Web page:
But the religion of self was no more effective with the “Echinoderms” than the religion of love with us. The precept, “Love thy neighbor as thyself,” breeds in us most often the disposition to see one’s neighbor merely as a poor imitation of oneself, and to hate him if he proves different. With them the precept, “Be true to thyself,” bred the disposition merely to be true to the tribal fashion of mentality. Modern industrial civilization caused many tribes to swell beyond the wholesome limit. It also introduced artificial “super-tribes” or “tribes of tribes,” corresponding to our nations and social classes. Since the economic unit was the internally communistic tribe, not the individual, the employing class was a small group of small and prosperous tribes, and the working class was a large group of large and impoverished tribes. The ideologies of the super-tribes exercised absolute power over all individual minds under their sway.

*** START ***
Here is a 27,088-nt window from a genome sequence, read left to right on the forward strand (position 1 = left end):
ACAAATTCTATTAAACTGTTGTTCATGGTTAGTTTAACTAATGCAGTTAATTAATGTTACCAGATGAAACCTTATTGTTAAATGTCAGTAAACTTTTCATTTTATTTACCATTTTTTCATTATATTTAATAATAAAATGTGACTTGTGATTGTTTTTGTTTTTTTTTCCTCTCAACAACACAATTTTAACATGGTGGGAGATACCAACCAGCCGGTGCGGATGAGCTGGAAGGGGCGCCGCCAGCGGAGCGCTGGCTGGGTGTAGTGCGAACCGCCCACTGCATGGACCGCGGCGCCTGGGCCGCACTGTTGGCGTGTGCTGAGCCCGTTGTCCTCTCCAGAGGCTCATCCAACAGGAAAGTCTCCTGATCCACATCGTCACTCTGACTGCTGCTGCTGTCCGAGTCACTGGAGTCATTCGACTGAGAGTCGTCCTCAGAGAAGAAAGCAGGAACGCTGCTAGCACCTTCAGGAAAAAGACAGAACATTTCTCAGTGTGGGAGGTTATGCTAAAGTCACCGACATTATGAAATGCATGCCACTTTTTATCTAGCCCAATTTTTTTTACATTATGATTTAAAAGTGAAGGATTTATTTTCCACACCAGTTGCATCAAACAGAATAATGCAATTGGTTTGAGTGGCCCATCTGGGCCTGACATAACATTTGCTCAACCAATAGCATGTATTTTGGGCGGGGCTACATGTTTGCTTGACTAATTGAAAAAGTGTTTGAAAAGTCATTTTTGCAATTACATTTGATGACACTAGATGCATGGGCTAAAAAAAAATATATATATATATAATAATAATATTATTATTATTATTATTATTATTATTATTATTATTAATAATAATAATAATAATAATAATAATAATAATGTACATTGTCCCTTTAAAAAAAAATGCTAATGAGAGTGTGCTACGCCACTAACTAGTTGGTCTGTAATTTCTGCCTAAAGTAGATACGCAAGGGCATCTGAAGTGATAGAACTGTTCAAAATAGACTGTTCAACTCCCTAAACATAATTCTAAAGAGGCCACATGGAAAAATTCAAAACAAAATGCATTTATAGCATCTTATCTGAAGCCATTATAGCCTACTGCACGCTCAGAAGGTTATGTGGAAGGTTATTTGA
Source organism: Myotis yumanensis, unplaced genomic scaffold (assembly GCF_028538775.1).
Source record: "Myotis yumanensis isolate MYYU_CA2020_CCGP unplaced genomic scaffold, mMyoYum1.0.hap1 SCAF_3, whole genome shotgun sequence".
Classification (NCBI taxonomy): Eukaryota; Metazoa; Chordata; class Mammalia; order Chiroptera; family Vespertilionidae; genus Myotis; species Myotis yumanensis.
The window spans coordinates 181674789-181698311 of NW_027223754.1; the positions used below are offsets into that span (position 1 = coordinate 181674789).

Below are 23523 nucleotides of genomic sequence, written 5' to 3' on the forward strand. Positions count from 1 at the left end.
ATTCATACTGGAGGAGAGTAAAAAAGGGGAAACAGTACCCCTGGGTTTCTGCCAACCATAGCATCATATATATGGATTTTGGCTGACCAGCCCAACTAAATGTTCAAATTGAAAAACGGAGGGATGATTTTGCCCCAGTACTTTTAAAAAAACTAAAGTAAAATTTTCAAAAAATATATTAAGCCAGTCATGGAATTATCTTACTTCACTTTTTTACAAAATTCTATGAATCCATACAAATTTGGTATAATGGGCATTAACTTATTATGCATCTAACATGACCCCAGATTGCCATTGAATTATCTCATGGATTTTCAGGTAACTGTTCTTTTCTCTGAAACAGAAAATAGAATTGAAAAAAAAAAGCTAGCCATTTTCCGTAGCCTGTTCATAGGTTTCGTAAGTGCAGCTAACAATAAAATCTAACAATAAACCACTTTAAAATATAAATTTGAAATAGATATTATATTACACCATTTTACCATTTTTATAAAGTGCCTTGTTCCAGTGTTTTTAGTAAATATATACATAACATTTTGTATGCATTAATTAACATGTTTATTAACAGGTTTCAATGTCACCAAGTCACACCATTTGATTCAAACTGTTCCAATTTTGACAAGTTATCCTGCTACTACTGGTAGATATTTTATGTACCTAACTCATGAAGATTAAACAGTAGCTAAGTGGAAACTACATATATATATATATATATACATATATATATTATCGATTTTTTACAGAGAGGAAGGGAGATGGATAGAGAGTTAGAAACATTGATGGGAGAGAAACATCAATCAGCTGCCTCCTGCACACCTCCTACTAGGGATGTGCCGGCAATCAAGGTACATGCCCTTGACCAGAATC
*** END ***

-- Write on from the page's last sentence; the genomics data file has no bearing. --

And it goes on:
In civilized regions the super-tribes and the overgrown natural tribes created an astounding mental tyranny. In relation to his natural tribe, at least if it was small and genuinely civilized, the individual might still behave with intelligence and imagination. Along with his actual tribal kinsmen he might support a degree of true community unknown on Earth. He might in fact be a critical, self-respecting and other-respecting person. But in all matters connected with the super-tribes, whether national or economic, he behaved in a very different manner. All ideas coming to him with the sanction of nation or class would be accepted uncritically and with fervor by himself and all his fellows. As soon as he encountered one of the symbols or slogans of his super-tribe he ceased to be a human personality and became a sort of de-cerebrate animal, capable only of stereotyped reactions. In extreme cases his mind was absolutely closed to influences opposed to the suggestion of the super-tribe. Criticism was either met with blind rage or actually not heard at all. Persons who in the intimate community of their small native tribe were capable of great mutual insight and sympathy might suddenly, in response to tribal symbols, be transformed into vessels of crazy intolerance and hate directed against national or class enemies. In this mood they would go to any extreme of self-sacrifice for the supposed glory of the super-tribe. Also they would show great ingenuity in contriving means to exercise their lustful vindictiveness upon enemies who in favorable circumstances could be quite as kindly and intelligent as themselves.